Not-So-Local Natives

Lately there has been a clamoring for a new feature on the Rambler.

OK it’s not quite a clamoring, more like a persistent murmur.

Or I may just be having those auditory hallucinations again from inhaling too much Perlite.  Either way I am introducing a new feature where we will explore some California native plants which will do great in your home garden, though they are not necessarily from our local floristic province.

Our inaugural plant (plant family actually, I love ’em all) is the Barberry.

Berberis aquifolium

Berberis aquifolium

The family is Berberidaceae, and the genus is either mahonia or berberis, depending on who you talk to.  They are evergreen ground covers and small-to-medium shrubs with showy leaves, bright flowers and delectable berries.

Aquifolium fruits

Aquifolium fruits

Berries supposedly make a pretty nice jam if you can get them before the birds go nuts.  In the winter many of the leaves will turn shades of red, orange and yellow.

Berberis compacta

Berberis compacta

A quick glance at the Calflora maps show that there have been no recent sightings of Barberries anywhere in Ventura County.  They are however common understory plants on forested slopes under 7000′ north to Idaho.

Barberries all feature pinnately compound leaves with sharp spiny leaflets similar to oak leaves.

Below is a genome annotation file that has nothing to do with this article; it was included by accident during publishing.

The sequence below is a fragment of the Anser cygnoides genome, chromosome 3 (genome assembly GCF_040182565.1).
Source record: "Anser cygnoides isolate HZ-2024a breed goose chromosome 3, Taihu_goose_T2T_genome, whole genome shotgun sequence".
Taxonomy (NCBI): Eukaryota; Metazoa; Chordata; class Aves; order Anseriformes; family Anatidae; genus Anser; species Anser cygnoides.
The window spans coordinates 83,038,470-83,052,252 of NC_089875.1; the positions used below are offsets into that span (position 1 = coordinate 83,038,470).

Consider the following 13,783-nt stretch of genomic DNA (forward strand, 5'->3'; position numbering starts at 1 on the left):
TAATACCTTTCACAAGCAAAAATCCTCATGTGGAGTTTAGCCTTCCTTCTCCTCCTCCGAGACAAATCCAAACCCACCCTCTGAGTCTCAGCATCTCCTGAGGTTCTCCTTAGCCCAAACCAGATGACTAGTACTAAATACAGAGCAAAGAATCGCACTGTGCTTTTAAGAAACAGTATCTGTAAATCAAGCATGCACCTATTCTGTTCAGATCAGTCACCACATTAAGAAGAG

nevinsleaf

Leaf color is flat or shiny green which may turn a lovely red/orange in drought and fall off before being replaced in fall.  Flowers arrive on 1-6 inch long spikes in a veritable fountain of yellow.

pinnata

By early summer these flowers have become luscious black or purple berries which are actually kind of tasty if you can get to them before the birds do.  The berries are popular with mockingbirds, cedar waxwings and phainopeplas.

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Flora Gardens here in town will order them for you if you ask nicely.  Theodore Payne in Sunland usually has a nice variety, and the Santa Barbara Botanical Garden usually keeps some on hand.

Berberis pinnata flower

Berberis pinnata flower

I love them under oaks as they require little to no summer water and slowly spread by underground rhizomes.  They can take a while to get established, during which time you may note little to no growth.

Nevin's barberry

Nevin’s barberry

But within a couple of years you will have a nice dense tangle which makes a great habitat for all your garden critters.  They are generally disease and pest free and don’t mind being cut to the ground to encourage fresh growth once established.

Full sized Berberis aquifolium

Full sized Berberis aquifolium

 

 

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This entry was posted in Flowers, Native Plants, Other Locations, Uncategorized and tagged , , . Bookmark the permalink.

2 Responses to Not-So-Local Natives

  1. john pavelko says:

    Good write up Ron…jp

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